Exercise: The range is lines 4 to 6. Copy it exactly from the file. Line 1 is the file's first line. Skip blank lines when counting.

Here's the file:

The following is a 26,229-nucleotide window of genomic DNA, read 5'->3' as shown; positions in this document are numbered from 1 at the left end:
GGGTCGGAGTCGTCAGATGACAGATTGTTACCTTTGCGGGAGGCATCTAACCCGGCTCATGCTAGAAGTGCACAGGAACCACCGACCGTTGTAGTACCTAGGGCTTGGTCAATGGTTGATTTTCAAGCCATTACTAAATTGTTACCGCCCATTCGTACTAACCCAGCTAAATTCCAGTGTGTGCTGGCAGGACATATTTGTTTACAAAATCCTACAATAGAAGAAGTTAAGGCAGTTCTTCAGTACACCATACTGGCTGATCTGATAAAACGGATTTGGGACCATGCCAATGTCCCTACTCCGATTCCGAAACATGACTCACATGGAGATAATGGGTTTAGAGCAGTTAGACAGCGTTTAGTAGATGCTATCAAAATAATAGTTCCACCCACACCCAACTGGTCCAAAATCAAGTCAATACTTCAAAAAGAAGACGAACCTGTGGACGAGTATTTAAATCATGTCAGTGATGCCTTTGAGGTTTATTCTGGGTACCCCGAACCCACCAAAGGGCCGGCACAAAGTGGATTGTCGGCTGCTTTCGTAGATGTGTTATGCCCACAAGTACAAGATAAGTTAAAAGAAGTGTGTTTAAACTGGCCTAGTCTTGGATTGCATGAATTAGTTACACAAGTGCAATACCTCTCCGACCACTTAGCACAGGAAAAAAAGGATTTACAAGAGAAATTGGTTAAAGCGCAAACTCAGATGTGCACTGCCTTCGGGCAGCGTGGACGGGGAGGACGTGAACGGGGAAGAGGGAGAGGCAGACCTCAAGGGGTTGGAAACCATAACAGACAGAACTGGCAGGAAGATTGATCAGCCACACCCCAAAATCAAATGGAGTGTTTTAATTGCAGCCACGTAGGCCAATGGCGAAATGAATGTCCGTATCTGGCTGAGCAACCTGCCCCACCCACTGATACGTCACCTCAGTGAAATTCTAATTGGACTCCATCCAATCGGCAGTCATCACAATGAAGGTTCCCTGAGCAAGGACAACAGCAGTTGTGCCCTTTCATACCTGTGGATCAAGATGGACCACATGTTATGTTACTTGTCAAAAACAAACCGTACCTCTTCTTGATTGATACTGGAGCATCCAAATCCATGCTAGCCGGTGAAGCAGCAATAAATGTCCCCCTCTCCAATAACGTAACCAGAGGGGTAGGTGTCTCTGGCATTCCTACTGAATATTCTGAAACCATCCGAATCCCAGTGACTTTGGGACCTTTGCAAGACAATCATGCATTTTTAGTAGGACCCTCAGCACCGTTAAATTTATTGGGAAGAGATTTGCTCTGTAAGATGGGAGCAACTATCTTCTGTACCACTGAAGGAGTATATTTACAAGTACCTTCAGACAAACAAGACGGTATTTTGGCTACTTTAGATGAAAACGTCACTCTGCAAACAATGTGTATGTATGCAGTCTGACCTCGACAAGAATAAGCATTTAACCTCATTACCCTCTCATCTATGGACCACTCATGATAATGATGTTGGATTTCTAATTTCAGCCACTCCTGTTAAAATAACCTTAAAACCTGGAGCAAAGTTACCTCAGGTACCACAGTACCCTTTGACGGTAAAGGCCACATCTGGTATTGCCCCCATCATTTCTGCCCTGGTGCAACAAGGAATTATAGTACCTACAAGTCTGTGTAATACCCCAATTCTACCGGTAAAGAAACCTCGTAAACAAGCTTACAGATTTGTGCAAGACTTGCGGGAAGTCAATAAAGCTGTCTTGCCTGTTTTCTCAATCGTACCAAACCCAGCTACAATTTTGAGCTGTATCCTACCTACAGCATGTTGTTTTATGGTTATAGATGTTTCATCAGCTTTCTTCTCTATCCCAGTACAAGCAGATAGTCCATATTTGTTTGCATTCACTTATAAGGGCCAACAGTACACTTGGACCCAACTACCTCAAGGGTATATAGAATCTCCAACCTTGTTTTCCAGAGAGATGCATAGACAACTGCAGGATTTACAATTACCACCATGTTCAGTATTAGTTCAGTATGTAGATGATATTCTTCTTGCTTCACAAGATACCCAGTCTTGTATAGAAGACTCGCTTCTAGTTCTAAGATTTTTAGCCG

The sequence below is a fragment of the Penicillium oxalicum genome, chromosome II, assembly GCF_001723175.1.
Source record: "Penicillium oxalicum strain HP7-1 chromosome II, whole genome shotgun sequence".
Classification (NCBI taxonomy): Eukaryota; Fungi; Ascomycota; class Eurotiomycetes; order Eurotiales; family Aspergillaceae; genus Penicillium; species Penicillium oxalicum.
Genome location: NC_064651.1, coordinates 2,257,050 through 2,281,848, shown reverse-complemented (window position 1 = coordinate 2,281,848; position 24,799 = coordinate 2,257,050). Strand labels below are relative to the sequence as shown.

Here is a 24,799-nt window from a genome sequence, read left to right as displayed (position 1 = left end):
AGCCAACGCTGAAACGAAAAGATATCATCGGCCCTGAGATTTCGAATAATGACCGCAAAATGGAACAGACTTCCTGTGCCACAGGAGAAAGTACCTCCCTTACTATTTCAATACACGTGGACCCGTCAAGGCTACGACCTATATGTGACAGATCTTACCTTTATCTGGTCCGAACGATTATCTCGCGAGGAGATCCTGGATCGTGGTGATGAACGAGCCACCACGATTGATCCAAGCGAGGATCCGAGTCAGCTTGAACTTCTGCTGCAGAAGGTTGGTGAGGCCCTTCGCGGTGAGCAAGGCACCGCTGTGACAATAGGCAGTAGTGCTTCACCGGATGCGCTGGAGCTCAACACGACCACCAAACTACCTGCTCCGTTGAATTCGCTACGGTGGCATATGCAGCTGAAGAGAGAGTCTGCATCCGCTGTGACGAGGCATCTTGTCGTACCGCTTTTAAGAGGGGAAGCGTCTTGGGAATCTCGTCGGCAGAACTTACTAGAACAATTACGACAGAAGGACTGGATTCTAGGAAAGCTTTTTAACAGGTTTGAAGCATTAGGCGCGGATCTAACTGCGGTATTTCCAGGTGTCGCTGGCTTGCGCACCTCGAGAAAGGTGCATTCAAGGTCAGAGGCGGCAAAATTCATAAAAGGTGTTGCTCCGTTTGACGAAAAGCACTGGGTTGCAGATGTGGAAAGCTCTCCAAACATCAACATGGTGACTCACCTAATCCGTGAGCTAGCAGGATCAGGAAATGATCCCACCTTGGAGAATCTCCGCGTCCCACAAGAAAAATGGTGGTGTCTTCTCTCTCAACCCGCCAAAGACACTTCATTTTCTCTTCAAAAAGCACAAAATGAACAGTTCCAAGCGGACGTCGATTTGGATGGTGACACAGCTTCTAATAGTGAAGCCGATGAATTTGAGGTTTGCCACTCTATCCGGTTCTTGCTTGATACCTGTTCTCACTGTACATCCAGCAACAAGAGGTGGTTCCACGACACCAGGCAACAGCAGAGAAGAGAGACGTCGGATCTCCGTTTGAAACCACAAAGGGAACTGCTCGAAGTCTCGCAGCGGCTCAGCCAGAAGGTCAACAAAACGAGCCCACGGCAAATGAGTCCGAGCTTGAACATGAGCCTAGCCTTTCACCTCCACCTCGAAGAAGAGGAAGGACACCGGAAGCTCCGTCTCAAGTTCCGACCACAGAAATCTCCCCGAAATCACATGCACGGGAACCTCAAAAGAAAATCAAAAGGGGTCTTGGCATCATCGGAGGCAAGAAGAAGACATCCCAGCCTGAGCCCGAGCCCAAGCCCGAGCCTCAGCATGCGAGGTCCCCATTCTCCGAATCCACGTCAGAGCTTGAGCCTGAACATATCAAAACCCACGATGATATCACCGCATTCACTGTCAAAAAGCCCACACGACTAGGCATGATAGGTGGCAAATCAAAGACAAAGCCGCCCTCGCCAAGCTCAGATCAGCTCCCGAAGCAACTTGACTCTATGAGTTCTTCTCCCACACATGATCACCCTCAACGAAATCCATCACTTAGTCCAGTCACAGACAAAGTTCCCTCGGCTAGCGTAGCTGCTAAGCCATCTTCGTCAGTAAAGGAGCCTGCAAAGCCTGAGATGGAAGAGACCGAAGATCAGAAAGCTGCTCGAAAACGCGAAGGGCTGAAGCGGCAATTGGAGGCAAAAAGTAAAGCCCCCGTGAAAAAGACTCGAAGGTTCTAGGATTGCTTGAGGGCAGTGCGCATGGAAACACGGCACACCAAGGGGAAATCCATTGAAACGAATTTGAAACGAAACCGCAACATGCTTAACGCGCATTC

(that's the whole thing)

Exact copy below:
Source record: "Penicillium oxalicum strain HP7-1 chromosome II, whole genome shotgun sequence".
Classification (NCBI taxonomy): Eukaryota; Fungi; Ascomycota; class Eurotiomycetes; order Eurotiales; family Aspergillaceae; genus Penicillium; species Penicillium oxalicum.
Genome location: NC_064651.1, coordinates 2,257,050 through 2,281,848, shown reverse-complemented (window position 1 = coordinate 2,281,848; position 24,799 = coordinate 2,257,050). Strand labels below are relative to the sequence as shown.